GSD&M Is Tasked With Reinventing AARP

Reinventing the AARP as an American icon is the mission for GSD&M, which added the cli ent’s $25 million account last week, following a review.

GSD&M’s record of build ing lasting emotional connections between consumers and brands such as Wal-Mart and Southwest Airlines helped the shop clinch AARP’s business, said client officials.

The Austin, Texas-based agency’s success at elevating those brands, particularly Wal-Mart, to near “iconic” stature ultimately pushed GSD&M past Wenham, Mass.-based Mullen in the review’s final round, sources said.

“They can demonstrate their success in [creating emotional resonance] and that makes people here very comfortable,” said John Killpack, director of brand management at AARP.

Recent AARP ads have been issues-oriented and tagged, “Active for life.” But the group wants to be a national brand Americans recognize, not just for its benefits to retirees, but also as a “socially responsible or ganization that’s really trying to make things better in the world,” Killpack said.

The Washington, D.C.-based nonprofit did not require creative presentations, but asked the shops for strategic approaches to clarifying its image.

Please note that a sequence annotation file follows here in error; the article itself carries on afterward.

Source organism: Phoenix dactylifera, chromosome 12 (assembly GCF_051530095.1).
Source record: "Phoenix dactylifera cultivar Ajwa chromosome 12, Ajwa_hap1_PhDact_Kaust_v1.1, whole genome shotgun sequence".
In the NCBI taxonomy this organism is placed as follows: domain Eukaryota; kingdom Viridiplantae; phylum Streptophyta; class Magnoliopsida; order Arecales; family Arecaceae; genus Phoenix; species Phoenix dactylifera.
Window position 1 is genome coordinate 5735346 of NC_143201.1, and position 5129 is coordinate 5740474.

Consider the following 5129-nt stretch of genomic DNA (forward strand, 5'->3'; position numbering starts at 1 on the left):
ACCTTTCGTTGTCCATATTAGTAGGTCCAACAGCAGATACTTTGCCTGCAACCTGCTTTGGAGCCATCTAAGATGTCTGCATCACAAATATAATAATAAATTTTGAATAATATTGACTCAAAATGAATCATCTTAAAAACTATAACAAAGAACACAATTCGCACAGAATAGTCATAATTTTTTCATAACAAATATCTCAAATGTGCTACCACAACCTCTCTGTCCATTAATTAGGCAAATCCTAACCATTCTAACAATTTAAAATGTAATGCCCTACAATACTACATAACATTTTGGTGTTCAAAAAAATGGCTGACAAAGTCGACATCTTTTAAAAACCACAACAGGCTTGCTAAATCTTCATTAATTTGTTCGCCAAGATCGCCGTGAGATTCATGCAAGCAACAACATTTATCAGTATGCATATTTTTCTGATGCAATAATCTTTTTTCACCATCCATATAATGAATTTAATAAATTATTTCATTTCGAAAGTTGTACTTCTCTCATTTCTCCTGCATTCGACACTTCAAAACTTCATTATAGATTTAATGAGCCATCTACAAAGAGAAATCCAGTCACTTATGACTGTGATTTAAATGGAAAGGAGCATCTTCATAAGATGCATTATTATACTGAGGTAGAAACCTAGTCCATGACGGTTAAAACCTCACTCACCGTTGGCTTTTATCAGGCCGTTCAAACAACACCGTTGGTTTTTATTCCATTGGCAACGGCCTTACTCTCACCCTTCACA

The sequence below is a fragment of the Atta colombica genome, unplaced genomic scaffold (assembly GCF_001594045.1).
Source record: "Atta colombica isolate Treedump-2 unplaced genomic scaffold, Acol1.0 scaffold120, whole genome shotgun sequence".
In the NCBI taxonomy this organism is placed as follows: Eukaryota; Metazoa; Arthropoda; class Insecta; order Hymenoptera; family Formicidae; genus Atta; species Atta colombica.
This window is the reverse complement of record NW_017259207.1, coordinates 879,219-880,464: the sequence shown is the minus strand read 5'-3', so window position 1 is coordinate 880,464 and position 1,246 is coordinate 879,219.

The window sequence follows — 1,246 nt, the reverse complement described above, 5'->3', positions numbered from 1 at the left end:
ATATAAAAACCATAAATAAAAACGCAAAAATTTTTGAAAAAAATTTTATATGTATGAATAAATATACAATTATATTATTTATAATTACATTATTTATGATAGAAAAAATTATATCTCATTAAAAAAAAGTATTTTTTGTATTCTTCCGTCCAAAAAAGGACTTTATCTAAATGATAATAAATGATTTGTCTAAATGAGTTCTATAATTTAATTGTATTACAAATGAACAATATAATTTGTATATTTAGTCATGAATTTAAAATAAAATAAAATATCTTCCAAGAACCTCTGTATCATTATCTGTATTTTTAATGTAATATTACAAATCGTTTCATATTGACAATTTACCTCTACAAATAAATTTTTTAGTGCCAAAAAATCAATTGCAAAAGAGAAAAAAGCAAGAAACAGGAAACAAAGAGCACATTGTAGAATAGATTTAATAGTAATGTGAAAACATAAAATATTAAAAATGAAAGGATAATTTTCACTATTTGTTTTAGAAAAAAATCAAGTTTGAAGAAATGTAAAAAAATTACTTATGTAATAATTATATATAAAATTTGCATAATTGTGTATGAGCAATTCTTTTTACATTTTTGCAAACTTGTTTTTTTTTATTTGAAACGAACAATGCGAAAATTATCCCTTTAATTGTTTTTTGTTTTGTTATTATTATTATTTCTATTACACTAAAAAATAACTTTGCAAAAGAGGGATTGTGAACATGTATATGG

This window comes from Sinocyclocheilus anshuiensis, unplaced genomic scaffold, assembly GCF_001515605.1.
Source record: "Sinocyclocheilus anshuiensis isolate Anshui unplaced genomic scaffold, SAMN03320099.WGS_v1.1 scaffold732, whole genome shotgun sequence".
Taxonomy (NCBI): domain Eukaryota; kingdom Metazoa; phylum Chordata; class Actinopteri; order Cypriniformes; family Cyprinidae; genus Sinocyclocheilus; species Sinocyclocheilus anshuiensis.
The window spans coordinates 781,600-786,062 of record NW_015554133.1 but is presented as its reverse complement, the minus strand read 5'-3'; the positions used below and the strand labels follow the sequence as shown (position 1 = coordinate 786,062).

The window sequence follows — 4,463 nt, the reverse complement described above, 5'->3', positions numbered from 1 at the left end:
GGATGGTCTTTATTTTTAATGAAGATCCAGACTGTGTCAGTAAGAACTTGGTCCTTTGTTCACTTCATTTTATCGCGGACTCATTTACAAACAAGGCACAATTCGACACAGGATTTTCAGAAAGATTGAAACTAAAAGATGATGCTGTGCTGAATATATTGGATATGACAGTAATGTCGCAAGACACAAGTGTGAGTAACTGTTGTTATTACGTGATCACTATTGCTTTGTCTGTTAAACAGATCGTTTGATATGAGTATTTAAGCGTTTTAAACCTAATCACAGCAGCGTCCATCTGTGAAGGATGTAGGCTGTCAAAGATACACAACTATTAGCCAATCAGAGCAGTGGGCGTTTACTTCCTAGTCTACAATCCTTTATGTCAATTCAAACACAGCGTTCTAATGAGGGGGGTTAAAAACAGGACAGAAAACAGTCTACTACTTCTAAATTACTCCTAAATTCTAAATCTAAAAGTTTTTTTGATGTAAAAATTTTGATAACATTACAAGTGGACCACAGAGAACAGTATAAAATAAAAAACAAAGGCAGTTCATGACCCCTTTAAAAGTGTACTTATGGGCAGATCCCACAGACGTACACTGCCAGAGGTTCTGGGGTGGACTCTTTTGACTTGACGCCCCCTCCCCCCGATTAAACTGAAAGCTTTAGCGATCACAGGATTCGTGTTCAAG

To move in that direction, AARP has charged GSD&M with an assignment aimed at the group’s 35 million members and the 44 million Americans over age 50 who are prospective members, said GSD&M representative Eric Webber. Print, radio, TV and other media will be included; no launch date has been set.

“Our agency seems to gravitate to brands with a purpose, and there’s not an organization that we know of that has a more significant purpose than AARP,” said shop founder and executive media director Judy Trabulsi.

The key for upcoming efforts will be to so thoroughly brand the AARP that it becomes “a certainty” to Amer icans that they will, one day, join, thus increasing the group’s already considerable political clout and influence, sources said.

GSD&M, an Omnicom unit, added creative and media chores, replacing GMMB of Washington, D.C., which did not defend. MatchWorks, New York, consulted. —with David Gianatasio

and Wendy Melillo